A long, long, time ago, my Girl Scout troop worked on a badge with a requirement where we had to somehow experience some type of disability.
The normal response to this sort of thing would be to blindfold everyone and have them experience what it would be like to be blind. You have all probably either done this, or seen other people do it. The problem with this sort of exercise, of course, is that by virtue of the blindfold, it is very clear to everyone around them exactly what is going on. So while the person *wearing* the blindfold can’t see, anyone watching knows full well that they’re not really blind at all.
So in order for us to fulfill this particular requirement, our troop decided to do something a bit different. By some quirk of fate, the assistant leader had access to certain equipment, and so on the evening in question, she showed up with a whole bunch of wheelchairs.
These were manual-operated chairs, so we all had to practice for a bit to get the hang of how to maneuver them (it wasn’t easy). There were also only enough for half of us to use at a time, so it was decided we’d do it in two parts. We divided into pairs, and within each pairing, one girl was in the wheelchair when we all went out to dinner, while the second girl got the chair afterwards, during a trip to a shopping mall, with the walking half of the pair there to help maneuver, and to provide any assistance that the chair-occupying half would need. We were, of course, admonished to be very careful; that we were not to treat this as a joke and therefore offend people; that those who were in the chairs were to use them as if they truly could not move their legs. Once we’d all gotten the hang of how to use them, we loaded everything into a couple vans and set off.
I do not recall whether the troop leader had called ahead to let them know there’d be a lot of people in wheelchairs at the restaurant, although I’m sure she had to at least make a reservation and check to make sure the space was handicap accessible. This was, by the way, before the Americans with Disabilities Act and all its related building requirements became law, which is possibly why we ended up having such a hard time in the bathroom – we couldn’t figure out how to maneuver the chairs into the handicap stall and eventually just had one half of the pair stand guard to make sure no one else was coming into the restroom while the other quickly used the facilities and then hopped back into the chair with no one the wiser.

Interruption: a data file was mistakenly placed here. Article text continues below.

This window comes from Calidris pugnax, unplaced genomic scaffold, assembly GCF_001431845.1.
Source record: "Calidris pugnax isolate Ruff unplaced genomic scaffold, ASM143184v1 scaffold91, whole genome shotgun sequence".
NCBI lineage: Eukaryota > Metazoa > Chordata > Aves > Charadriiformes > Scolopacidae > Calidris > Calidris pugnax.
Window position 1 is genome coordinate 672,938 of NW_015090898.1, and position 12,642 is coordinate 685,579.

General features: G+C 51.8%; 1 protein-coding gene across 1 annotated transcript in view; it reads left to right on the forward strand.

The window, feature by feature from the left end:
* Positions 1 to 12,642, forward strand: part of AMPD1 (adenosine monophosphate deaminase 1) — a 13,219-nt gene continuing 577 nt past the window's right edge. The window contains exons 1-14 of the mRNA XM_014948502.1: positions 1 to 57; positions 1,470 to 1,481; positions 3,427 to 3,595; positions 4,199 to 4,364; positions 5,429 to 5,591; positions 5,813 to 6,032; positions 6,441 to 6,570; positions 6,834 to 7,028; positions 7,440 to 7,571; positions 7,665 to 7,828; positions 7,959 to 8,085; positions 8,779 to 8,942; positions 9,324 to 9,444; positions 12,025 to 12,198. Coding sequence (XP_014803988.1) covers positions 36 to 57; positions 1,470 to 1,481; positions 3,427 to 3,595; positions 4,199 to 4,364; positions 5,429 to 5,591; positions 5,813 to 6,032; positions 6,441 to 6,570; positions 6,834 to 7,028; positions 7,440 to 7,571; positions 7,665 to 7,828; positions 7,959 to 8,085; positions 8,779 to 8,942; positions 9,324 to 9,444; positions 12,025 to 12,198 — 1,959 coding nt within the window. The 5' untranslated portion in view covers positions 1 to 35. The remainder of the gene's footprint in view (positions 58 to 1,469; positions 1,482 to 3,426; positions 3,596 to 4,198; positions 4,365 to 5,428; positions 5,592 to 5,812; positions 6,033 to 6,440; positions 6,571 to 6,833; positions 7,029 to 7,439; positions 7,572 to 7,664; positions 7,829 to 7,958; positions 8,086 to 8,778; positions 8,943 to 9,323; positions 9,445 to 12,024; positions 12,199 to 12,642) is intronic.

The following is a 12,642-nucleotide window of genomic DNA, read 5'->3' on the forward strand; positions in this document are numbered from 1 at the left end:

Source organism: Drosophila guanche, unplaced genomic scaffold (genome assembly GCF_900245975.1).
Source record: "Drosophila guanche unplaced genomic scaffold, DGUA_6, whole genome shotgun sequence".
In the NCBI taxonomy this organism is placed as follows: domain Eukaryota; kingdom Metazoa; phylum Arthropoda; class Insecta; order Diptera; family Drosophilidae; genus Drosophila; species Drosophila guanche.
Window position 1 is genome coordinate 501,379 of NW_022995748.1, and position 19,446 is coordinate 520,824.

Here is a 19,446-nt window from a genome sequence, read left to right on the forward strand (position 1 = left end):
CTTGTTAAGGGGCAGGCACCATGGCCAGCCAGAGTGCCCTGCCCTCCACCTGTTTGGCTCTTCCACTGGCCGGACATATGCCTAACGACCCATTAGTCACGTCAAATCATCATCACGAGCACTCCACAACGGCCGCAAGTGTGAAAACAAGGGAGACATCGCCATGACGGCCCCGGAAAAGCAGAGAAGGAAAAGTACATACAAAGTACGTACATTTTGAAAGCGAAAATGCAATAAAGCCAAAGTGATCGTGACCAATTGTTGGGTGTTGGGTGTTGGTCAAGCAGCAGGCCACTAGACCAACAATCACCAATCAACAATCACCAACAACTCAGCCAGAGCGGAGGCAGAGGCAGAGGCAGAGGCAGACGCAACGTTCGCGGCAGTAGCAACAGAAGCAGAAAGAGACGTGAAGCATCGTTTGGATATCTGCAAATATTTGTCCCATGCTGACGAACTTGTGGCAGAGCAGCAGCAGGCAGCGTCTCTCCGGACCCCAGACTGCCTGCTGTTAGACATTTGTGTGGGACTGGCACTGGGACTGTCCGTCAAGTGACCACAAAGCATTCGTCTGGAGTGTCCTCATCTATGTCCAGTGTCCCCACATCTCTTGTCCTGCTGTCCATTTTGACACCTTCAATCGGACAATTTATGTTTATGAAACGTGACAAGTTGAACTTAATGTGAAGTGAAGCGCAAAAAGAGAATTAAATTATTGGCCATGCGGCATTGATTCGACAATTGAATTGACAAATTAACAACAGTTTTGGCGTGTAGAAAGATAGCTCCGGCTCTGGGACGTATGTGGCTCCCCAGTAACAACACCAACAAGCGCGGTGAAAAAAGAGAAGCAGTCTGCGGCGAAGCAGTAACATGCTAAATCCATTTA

Afterwards, we loaded everything back up into the vans and headed off to a shopping mall, where we swapped out who was the walker and who was the chair-bound person. I was in the chair in the mall, and I remember having fun, toodling around in the stores, checking out clothing, trying to figure out how to find the elevator in the department store, laughing and having a grand time in a group and generally just acting like normal teenage girls.
And then at the end of the evening, we all piled back into the vans and we drove back to wherever it was we’d first met up, and we turned in the chairs, and we went on with our lives,
I am not telling you this story in order to claim that, by virtue of having spent a couple hours in a wheelchair, I suddenly gained insight into what it is like to live with a physical disability, because clearly, no.
I am telling you this story because of the thing that I remember most about the whole experience.
Not everyone treated us differently. Most of them just went about their business, or smiled hello, or just generally treated us like any other pack of giggling teenage girls out for an evening, having fun.
But I remember that in the restaurant, the wait staff, when they came to take our orders, never asked the girls in the chairs what they wanted to eat. Instead they asked the visibly ‘able-bodied’ person sitting next to them what the chair-bound person wanted.